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Following the Guide

Following the Guide


Great grammar – and a great deal more

Benbecula is a tiny island off the north-west coast of Great Britain. Don’t feel bad if you’ve never heard of it. I’m not sure how many people in Britain itself would know where it is. My sister-in-law (who lives in Carlisle, England) once went to book a flight to Benbecula. The travel agent imagined that it was in some far-flung place like the Bahamas!

My wife and I recently spent a week in Benbecula. We arrived in pouring rain and departed in pouring rain but in between we had five dry days (no small thing for that part of the world). On the last of them we went with a large number of others on a guided walk across what is known as the North Ford.

A little bit of geography first of all – and history. Benbecula lies between two larger islands – North and South Uist. Since the construction of causeways the three islands are now joined. Before that, the usual way to cross from one to the other was to wait for low tide and walk. The North Ford is the old route from Benbecula to North Uist – three and a half miles across the sands.

When the tide goes out at the crossing point it goes far out – so far that it’s impossible to see the sea. Facing you are several square miles of sand. But it’s necessary to have a guide. In the brochure that advertised the walk the words were even underlined – the walkers must follow the guide. Why? Dangerous quicksand. Our walk across the North Ford was pleasant and safe only because we had a guide who knew the way.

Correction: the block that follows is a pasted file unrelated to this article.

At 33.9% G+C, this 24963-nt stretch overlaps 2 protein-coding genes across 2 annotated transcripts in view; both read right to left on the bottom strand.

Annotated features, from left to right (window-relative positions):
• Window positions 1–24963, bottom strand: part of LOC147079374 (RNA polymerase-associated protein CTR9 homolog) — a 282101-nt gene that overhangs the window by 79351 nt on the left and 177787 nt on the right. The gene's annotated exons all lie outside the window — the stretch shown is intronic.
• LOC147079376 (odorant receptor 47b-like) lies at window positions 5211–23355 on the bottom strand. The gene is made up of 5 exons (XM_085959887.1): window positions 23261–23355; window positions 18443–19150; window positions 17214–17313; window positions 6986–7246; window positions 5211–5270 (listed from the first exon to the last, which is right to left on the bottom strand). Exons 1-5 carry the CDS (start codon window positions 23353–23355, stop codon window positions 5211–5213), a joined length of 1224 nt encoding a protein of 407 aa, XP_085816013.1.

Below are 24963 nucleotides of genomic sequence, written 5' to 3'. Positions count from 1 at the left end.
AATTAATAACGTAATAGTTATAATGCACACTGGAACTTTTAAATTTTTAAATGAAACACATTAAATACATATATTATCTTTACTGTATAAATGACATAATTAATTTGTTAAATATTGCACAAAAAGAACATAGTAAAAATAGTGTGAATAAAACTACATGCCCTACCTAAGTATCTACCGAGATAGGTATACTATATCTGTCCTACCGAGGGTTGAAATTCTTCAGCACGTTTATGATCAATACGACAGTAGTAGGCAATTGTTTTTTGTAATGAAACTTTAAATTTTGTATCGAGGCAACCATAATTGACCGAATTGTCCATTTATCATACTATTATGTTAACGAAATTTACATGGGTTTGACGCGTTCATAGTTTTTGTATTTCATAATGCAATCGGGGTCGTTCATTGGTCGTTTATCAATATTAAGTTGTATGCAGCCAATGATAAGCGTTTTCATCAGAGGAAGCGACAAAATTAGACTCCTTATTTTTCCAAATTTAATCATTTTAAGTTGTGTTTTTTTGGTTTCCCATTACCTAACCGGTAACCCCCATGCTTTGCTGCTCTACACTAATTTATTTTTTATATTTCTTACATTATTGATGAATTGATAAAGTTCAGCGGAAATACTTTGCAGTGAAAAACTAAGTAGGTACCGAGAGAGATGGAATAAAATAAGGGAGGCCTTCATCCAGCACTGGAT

I’ve thought a lot about that walk. Safety through following a guide. It’s very much like that with the way back to God. We need a guide. Someone to follow. Otherwise we will take the wrong path and never make it.

Nor is that putting it too strongly. Here is a verse of Scripture. It’s from the Old Testament book of Proverbs. God powerfully used it in the conversion of one of the key Christian writers of the 20th century, an Englishman by the name of Arthur W. Pink. His godly father would always wait up for him – no matter how late his son was in returning home. And he always had a verse of Scripture for him.

One night it was Proverbs 14.12: “There is a way which seems right to a man, but its end is the way of death”. God so spoke to Arthur Pink through that verse that he emerged from his room with both his thinking and his life totally changed. How wrong he had been in rejecting his father’s Christianity! He had been on a path that would have ended in eternal death – a path that he once thought was right.

Will you heed the warning of Proverbs 14.12? People have their own ideas about the way to heaven, the way back to God, the way to get right with him. How we need to listen to these authoritative words of Jesus, God’s Son: “I am the way”, he said, “the truth, and the life. No one comes to the Father except through me” (John 14.6). It’s the voice of the one whom God has given to be our guide. And he is pointing to himself. The way to a restored relationship with God is not through our works or some alternative religion. It is exclusively through Jesus.

Take him, therefore, as your guide. Commit the whole matter of your salvation from sin to him. The issue of it will be nothing less than eternal life.

David Campbell Elder Grace Baptist ChurchDavid Campbell
Grace Baptist Church
777 W North Street
Carlisle, PA 17013